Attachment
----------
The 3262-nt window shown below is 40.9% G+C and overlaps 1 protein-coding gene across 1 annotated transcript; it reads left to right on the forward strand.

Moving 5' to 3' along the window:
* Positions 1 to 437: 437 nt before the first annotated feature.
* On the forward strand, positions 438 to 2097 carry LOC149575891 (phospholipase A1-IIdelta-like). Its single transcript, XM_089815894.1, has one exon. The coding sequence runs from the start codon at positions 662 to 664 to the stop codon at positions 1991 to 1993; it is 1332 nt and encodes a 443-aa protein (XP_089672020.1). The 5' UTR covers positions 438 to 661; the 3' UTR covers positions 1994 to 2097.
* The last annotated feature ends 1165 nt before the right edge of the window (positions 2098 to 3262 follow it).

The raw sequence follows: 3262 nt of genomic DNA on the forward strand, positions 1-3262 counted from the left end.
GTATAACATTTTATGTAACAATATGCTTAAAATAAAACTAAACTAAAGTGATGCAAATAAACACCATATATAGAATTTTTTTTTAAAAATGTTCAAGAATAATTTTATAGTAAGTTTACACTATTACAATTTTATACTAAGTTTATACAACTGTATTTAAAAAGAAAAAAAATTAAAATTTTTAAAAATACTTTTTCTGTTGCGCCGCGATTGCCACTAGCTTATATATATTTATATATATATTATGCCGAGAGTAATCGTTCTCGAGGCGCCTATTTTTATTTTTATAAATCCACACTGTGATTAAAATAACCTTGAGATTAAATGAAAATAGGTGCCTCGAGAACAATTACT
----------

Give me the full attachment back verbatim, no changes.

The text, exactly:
The 3262-nt window shown below is 40.9% G+C and overlaps 1 protein-coding gene across 1 annotated transcript; it reads left to right on the forward strand.

Moving 5' to 3' along the window:
* Positions 1 to 437: 437 nt before the first annotated feature.
* On the forward strand, positions 438 to 2097 carry LOC149575891 (phospholipase A1-IIdelta-like). Its single transcript, XM_089815894.1, has one exon. The coding sequence runs from the start codon at positions 662 to 664 to the stop codon at positions 1991 to 1993; it is 1332 nt and encodes a 443-aa protein (XP_089672020.1). The 5' UTR covers positions 438 to 661; the 3' UTR covers positions 1994 to 2097.
* The last annotated feature ends 1165 nt before the right edge of the window (positions 2098 to 3262 follow it).

The raw sequence follows: 3262 nt of genomic DNA on the forward strand, positions 1-3262 counted from the left end.
GTATAACATTTTATGTAACAATATGCTTAAAATAAAACTAAACTAAAGTGATGCAAATAAACACCATATATAGAATTTTTTTTTAAAAATGTTCAAGAATAATTTTATAGTAAGTTTACACTATTACAATTTTATACTAAGTTTATACAACTGTATTTAAAAAGAAAAAAAATTAAAATTTTTAAAAATACTTTTTCTGTTGCGCCGCGATTGCCACTAGCTTATATATATTTATATATATATTATGCCGAGAGTAATCGTTCTCGAGGCGCCTATTTTTATTTTTATAAATCCACACTGTGATTAAAATAACCTTGAGATTAAATGAAAATAGGTGCCTCGAGAACAATTACT